• mroz commented  ·   ·  Flag as inappropriate

        MSFT cannot make VS portable because all their dev is based on bloated COM so installer registers 700'000+ (!!!) entries to Windows Registry when makes full VS installation. I'm really envy when looking at others IDEs that are zip-installable and keep my system perfectly clean and untouched.

        There is something really wrong with MS's approach to software deployment when you realize that installation process is almost as complex as software that installs and that this is the most fragile and erroneous element of VS. You fighting hard with problems you provided yourself, problems that don't exist in rest of non-msft approach. There will be really great if VS + SDK + Installer + zillion other MS' teams take lesson from VS Code team.

      • Anonymous commented  ·   ·  Flag as inappropriate

        Yes, please. We have complete Embedded Eclipse/CDT based C/C++ tool chains, including target debugging and many libraries. Installation is just unzipping an archive to a folder, uninstall is just deleting the folder. We do one reference installation, and then just archive it to a ZIP to install it on other machines. Android Studio can do the same, including SDKs. Easy to automate, easy to do manually. As simple as it can get.
        Having VS portable would allow us to do the same.
        The new VS installer brought us some advantages in granularity of what's installed, but is still splatters VS files and registry entries all over the place.

      • Paul M commented  ·   ·  Flag as inappropriate

        How about letting VS use SDKs that are hosted in containers? That would probably be a nice solution.

      • J876 commented  ·   ·  Flag as inappropriate

        If you cannot put the whole Visual Studio 2017 IDE as a portable app can you at least make a portable version of the command line Microsoft Visual Studio Build Tools (C and C++) that can be run without an installer?

        The command line compiler and linker can't be that hard to make portable can it?

        The icing on the cake would be a decent portable command line text editor and portable windows text editor as well from Microsoft.

        How come there is no command line text editor for Microsoft Windows or Visual Studio? Does no one use the command line to edit text files? I do it in Linux and MS-DOS/FreeDOS all the time.

      • John commented  ·   ·  Flag as inappropriate

        This is the very great idea. Many time I want to give my VS to other dev I just need to install it. It should be like give VS by copy paste and install things like C++ 14 manually (VS automatically does that) it will be great because it will save a lot of time for installing it (by downloading it first)

      • Domenico Gentner commented  ·   ·  Flag as inappropriate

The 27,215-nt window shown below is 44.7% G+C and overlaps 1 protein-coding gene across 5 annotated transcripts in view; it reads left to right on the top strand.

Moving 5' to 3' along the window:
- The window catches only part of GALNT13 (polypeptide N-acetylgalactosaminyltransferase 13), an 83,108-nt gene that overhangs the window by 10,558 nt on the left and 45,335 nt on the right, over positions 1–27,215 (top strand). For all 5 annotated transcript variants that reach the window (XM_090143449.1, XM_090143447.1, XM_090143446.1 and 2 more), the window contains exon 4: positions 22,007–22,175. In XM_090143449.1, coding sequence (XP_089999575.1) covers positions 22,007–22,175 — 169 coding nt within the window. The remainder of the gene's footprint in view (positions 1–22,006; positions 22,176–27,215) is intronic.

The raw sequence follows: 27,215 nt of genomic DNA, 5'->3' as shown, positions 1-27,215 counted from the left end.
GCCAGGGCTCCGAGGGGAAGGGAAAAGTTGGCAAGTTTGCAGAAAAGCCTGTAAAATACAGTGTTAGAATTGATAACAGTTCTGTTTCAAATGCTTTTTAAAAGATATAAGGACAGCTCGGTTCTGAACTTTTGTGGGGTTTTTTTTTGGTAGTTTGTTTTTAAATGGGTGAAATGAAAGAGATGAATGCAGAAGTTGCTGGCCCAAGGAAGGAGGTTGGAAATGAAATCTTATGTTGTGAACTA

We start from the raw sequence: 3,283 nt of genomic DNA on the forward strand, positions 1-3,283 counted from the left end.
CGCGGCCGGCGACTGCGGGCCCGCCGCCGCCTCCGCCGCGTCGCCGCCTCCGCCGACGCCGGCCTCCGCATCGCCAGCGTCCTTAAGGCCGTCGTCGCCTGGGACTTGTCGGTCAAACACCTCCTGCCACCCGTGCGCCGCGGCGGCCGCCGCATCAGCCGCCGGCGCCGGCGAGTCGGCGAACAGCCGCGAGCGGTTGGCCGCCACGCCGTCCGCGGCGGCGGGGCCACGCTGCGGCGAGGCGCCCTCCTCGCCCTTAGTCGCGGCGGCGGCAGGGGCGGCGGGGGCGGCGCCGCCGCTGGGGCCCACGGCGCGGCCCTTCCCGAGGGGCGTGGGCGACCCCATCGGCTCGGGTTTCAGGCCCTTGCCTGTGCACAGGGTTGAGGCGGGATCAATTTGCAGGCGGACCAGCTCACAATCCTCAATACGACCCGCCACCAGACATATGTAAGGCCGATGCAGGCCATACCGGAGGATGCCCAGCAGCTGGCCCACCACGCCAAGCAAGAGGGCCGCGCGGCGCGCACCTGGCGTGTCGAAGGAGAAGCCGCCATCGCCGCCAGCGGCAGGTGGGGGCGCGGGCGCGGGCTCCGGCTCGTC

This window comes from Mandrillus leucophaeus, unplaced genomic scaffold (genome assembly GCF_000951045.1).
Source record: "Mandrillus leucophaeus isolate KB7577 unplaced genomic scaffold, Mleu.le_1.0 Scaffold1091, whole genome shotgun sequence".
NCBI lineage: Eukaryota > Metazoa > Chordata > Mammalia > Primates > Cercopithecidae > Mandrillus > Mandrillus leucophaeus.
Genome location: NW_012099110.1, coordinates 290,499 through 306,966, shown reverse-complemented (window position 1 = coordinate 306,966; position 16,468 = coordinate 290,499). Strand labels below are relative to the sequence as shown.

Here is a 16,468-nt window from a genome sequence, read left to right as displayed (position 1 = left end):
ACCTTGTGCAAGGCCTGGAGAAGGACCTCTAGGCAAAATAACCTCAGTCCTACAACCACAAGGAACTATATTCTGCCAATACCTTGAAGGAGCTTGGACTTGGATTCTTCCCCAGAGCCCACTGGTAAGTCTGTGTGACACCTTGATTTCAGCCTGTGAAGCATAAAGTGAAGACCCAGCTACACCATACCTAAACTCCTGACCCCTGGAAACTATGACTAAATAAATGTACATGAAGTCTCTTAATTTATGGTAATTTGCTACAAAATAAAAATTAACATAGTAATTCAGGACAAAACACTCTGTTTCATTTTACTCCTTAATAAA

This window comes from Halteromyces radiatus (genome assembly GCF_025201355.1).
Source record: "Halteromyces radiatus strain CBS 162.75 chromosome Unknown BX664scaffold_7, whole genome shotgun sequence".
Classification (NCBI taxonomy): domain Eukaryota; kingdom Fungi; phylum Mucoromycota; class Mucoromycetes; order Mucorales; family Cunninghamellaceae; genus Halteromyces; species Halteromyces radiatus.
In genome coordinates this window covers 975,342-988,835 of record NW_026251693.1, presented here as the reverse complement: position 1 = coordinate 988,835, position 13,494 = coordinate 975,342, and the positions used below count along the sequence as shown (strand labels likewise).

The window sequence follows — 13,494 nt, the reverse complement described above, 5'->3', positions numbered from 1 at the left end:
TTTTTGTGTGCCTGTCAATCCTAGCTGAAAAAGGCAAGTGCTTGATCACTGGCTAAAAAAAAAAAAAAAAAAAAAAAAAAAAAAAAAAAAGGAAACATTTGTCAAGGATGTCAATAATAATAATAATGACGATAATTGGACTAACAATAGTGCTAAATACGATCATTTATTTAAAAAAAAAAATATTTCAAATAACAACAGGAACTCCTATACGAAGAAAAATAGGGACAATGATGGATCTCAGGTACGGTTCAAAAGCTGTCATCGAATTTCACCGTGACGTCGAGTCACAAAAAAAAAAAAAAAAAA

I want to add to this. It would be really nice if Visual Studio wouldn't spread itself so much over the System. And I would also like more freedom to not install what I do not need. I use Visual Studio only for C++.

      • Christos Karras commented  ·   ·  Flag as inappropriate

        This is extremely important, I just wasted 1 day troubleshooting a broken Visual Studio installation (including uninstalling and reinstalling everything) and have finally resorted to rebuilding a new machine, because no matter what I try, the reinstallation is still broken. Precisely because it is currently not straightforward to deliver, there's some work to do until it becomes straightforward.

      • Dydzio commented  ·   ·  Flag as inappropriate

        Big advantage of that solution would be possibility to use IDE on temporary machine, even if this lead to special IDE version with stripped functionality it would be good tool in places where Visual Studio Code does not suffice. Assuming less dependency on system components, people could avoid problems with installation, or using IDE after something gets corrupted in the system.

      • James Yeoman commented  ·   ·  Flag as inappropriate

        Currently, Visual Studio is only available to install on the user's C:\ drive. This makes it harder for working on projects on various computers. It means that Visual Studio is needed to be installed various times AND the external libraries such as SFML or GLEW for OpenGL. Being able to install onto an external HDD without needing to install anything on the computers using the HDD would make things so much easier. It would mean that precious HDD space on the computers wouldn't be filled with various versions of the .Net framework. It would also mean that students can use their configuration on the computers in colleges and universities without having to install the libraries for an hour and setting up the configurations. They can just get on with their project.

      • jeff bates commented  ·   ·  Flag as inappropriate

        I agree with David Goodenough, what utter BS on the part of MS. If you can't make VS portable it is either;
        a) you are incompetent
        b) you don't want to
        c) your OS and/or VS systems suck
        d) all of the above

        All you hear from MS is always excuses, excuses.
        Things never get better with MS products they get worse.
        Now you can't have VS 2015 running without having an internet connection, what kind of BS is that.